Ideally, vehicle automation will someday make roads safer, perhaps even accident free. Volvo, for example, has a goal of entirely eliminating serious injuries and deaths in its new automated vehicles by the year 2020. It seems reasonable that if human error is removed from the driving equation, accidents will occur less frequently.
Unfortunately, self-driving cars have not yet reached that point. Since autonomous capabilities are still in development, test cars occasionally crash. Human judgment, faulty as it may sometimes be, is still needed more often than not in order to prevent collisions.
When a self-driving car accident does happen, who is responsible? Is it the human who is behind the wheel, if there is one? Or does the responsibility lie with the developers who put the autonomous car on the road?
Autonomous Car Crashes in the News
As self-driving cars become have become more common, so too has the number of incidents involving these vehicles. In late 2017 and early 2018, there were several reported accidents involving self-driving vehicles. These news reports serve as a sobering reminder that autonomous technologies still have a long way to go before cars will be able to take over all driving responsibilities.
For example, a self-driving Chevy Bolt grazed the side of a motorcycle while traveling on a California road in December 2017. As the Bolt was changing lanes in autonomous mode, the motorcycle was hit in the process. The cycle’s rider sustained an injury.
In January 2018, a stopped firetruck was hit by a Tesla Model S that was in Autopilot mode. Neither the driver nor the automated system braked for the firetruck. Even though the car was traveling at 65 mph, no one was hurt in that crash.
A March 2018 crash, however, left a pedestrian dead. The fatality occurred when a self-driving Uber car in Arizona struck a woman who was walking nearby. Although the vehicle was using its self-driving mode, it was occupied by an Uber employee who was riding in the driver’s seat.
Responsibility at Various Levels of Autonomy
Not all autonomous cars have the same capabilities. An automobile is rated at a level between 0 and 5 to describe its degree of autonomy.
The Level 2 designation applies to vehicles that have more than one system that lends a hand to drivers. However, the drivers are still ultimately responsible for the decisions that are made. They can’t check out while behind the wheel because they may need to take full control at any minute.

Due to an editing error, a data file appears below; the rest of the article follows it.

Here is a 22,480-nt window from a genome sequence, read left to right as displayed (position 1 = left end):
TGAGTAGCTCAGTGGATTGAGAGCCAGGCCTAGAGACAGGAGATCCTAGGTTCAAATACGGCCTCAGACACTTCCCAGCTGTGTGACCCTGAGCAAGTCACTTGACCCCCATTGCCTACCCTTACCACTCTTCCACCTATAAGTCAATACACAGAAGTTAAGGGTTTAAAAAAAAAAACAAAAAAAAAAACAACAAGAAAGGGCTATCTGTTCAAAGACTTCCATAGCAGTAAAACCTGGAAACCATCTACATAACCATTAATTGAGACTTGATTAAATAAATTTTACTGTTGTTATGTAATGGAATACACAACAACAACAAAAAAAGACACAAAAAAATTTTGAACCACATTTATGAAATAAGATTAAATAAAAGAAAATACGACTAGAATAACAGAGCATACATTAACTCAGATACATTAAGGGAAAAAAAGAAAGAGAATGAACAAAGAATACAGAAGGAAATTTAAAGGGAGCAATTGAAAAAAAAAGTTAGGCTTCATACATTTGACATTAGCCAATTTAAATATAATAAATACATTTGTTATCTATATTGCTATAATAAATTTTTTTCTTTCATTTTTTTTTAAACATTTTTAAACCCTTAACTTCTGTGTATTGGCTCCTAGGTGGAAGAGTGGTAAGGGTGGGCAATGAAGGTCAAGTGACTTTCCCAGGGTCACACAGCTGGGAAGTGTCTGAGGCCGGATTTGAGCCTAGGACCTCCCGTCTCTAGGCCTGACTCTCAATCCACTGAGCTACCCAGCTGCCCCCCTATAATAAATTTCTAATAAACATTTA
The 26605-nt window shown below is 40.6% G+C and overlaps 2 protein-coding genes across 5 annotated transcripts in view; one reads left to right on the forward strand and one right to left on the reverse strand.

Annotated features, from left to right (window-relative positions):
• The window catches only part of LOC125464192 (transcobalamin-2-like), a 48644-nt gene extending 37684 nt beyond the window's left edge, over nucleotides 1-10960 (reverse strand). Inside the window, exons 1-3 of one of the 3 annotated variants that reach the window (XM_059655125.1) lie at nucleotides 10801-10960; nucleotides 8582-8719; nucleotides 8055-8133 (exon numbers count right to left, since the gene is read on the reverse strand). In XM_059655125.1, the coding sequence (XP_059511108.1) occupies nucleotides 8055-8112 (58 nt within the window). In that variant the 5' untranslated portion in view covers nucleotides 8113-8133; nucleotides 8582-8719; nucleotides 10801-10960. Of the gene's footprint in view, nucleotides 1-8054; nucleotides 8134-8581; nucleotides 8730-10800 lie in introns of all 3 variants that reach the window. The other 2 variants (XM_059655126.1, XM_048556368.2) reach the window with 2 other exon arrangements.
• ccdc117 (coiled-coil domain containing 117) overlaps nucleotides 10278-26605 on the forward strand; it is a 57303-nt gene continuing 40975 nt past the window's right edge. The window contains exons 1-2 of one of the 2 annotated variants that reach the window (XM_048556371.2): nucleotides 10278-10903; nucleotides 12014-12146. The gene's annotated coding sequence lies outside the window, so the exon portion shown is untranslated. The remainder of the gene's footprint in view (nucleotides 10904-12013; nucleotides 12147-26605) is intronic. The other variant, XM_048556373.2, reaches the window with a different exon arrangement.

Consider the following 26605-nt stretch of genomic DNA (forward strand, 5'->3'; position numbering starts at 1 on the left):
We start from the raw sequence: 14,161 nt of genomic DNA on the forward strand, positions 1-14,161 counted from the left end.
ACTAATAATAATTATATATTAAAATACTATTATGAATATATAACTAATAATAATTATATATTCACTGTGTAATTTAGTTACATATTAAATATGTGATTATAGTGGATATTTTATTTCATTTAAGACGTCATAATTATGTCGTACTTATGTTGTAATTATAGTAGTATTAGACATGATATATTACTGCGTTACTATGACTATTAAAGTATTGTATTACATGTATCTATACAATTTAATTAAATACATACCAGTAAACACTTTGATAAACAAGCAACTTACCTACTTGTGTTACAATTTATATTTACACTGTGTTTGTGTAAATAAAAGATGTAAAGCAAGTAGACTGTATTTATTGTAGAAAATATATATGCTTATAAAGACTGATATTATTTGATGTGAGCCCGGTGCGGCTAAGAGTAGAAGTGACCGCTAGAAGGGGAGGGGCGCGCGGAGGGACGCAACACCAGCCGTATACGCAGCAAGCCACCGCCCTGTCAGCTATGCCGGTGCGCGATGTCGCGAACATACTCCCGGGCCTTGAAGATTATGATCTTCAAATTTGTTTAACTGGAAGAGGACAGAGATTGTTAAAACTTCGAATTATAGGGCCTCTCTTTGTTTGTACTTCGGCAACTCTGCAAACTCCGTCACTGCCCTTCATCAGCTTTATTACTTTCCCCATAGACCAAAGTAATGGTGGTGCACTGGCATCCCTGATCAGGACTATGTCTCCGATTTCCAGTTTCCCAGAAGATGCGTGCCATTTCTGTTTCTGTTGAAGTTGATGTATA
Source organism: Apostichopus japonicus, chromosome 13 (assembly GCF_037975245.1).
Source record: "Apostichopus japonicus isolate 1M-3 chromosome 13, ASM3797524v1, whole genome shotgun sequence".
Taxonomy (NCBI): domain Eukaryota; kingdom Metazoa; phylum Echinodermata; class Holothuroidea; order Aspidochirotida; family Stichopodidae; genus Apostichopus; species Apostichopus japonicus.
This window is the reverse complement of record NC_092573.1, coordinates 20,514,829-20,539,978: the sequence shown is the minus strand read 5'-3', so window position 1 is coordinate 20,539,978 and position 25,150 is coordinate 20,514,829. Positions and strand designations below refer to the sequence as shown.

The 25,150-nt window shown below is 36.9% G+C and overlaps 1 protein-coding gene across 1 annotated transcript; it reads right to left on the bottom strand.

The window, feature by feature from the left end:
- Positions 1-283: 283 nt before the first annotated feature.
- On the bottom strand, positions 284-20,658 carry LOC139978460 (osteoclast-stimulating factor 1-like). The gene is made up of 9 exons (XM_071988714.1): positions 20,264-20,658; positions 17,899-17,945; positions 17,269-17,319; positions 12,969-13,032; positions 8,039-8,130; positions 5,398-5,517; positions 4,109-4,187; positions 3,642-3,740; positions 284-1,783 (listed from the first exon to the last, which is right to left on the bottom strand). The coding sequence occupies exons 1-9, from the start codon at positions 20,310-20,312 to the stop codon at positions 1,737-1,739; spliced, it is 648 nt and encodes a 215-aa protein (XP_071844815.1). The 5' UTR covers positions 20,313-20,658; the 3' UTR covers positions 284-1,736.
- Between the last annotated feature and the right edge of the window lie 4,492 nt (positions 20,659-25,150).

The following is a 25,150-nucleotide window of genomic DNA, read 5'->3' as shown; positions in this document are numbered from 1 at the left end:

Human intervention lessens at Levels 3 and above. Nevertheless, Level 3 cars still require the driver to be ready to step in at a moment’s notice. A Level 4 car can handle all of the steering, braking, and decision-making in ideal driving environments. At Level 5, the vehicle operates with complete autonomy.
In general, currently available autonomous cars are rated Level 2. Audi is starting to introduce Level 3 cars, and Waymo has been testing Level 4 vehicles. It’s worth noting, however, that most autonomous car testing is still being done with a human on board. When dangerous circumstances emerge, the driver is generally responsible for intervening to prevent an accident.
With that in mind, both now and in the future, who should bear responsibility when a self-driving car is in a crash?
It seems that in recent crashes, the driver behind the wheel of the cars should carry at least some of the responsibility. In fact, the motorcyclist in the Bolt crash presented the car manufacturer with a lawsuit. This is the first American case of a lawsuit being brought against the maker of an autonomous car, but it surely won’t be the last.
Even automakers seem to understand that they bear some responsibility when their self-driving models are involved in accidents. Back in 2015, Volvo stepped up and said that it would cover the costs incurred by vehicles using its IntelliSafe system. This sort of arrangement is a gamble that automakers are willing to take because, if all goes well, the overall number of accidents should significantly decrease once autonomous cars are the norm.
For now, though, there is an air of ambiguity surrounding who bears ultimate responsibility when self-driving car crashes occur. Legislation has yet to catch up with current automotive technologies. The federal government has passed the responsibility on to individual states, which leaves state legislators to evaluate current policies, consider insurance issues, and pass specific regulations.
In the meantime, this is far from a black-and-white matter. Therefore, the responsibility for accidents involving self-driving cars must be determined on a case-by-case basis.